A group of middle schoolgirls who spent five days on board sail training ship the Spirit of Bermuda set foot on dry land again on Friday.
The Dellwood Middle School girls docked at Albouy’s Point in Hamilton after they sailed along North Shore with other crew members over the week.
Kenya Smith-Woodley, 13, said: “It was different for me because I’m not used to sailing.
“It was a lot more work that went into it than I thought. But it was pretty good.”
Kenya, from Smith’s, said that she learnt different skills, like how to maintain and control a sailboat as large as the Spirit.
She explained that she and other crew members had to clean the ship every day and share “anchor watch” duties in the evening to make sure the boat was secured.
Kenya added that learning to steer the Spirit was the highlight of the trip.
She said: “It was difficult because the steering wheel wasn’t as easy to turn as I thought it’d be.”
The expedition was the first trip for the Spirit since she underwent three months of maintenance in the United States.
Marissa Lee-Brown, 14, said that her time on the Spirit was different from her other sailing experiences.
She explained: “I used to sail little boats with the Endeavour programme but I’d never sailed a boat this size.
Marissa added: “I thought the expedition would be less work. I didn’t know we’d have to get up at 6.30 in the morning to exercise, but it was good because it woke us up.”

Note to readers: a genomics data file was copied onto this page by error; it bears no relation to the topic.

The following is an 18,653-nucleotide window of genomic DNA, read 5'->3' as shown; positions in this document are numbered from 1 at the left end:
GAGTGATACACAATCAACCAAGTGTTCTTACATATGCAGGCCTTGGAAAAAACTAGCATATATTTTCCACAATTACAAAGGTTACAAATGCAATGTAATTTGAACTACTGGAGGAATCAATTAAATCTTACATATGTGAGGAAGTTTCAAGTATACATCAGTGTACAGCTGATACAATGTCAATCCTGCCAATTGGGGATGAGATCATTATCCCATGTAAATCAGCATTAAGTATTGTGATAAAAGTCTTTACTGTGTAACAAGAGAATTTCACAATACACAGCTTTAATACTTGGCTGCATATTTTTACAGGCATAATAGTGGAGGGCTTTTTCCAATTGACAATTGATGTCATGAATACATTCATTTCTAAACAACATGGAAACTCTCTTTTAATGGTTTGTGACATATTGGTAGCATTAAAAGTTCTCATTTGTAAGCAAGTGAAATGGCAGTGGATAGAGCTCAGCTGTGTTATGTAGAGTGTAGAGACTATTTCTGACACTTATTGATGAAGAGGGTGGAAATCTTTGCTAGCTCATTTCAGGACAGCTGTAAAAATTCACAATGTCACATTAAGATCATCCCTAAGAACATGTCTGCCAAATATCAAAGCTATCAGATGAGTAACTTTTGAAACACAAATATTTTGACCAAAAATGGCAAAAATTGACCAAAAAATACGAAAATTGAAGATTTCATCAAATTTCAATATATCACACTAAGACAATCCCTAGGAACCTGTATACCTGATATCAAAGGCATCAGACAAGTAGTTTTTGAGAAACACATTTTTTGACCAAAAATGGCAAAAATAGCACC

Marissa, from Devonshire, said that she was convinced by her mother to sign up for the trip.
Despite her seagoing experience, Marissa added that she was apprehensive.
She explained: “I was always in a smaller boat and I’d have less of a chance of sinking because I could always just swim above it.
“But if this tipped or flipped I would have a much better chance of drowning because I could be flipped while inside or downstairs.”
Marissa added: “It scared me, but then I learnt that I’m not that scared of the water.
“I realised that I can do something I love with this, which is being on the ocean.”
Kaelyn Fleming said that the experience helped build her patience and teamwork skills.
The 13-year-old from Pembroke explained: “I had to listen more than I spoke because I didn’t really know much when I came on, but now I feel like I learnt a lot that was useful.
“You have to listen, because if you don’t you might as well just jump off the boat.”
Kaelyn added that the crew got along better than she had expected and close friendships developed. She said: “People who used to be quiet were speaking up a lot more.
Kaelyn added: “I learnt that I don’t need electronics to have fun because it was really fun on the boat, especially with the watch leaders.”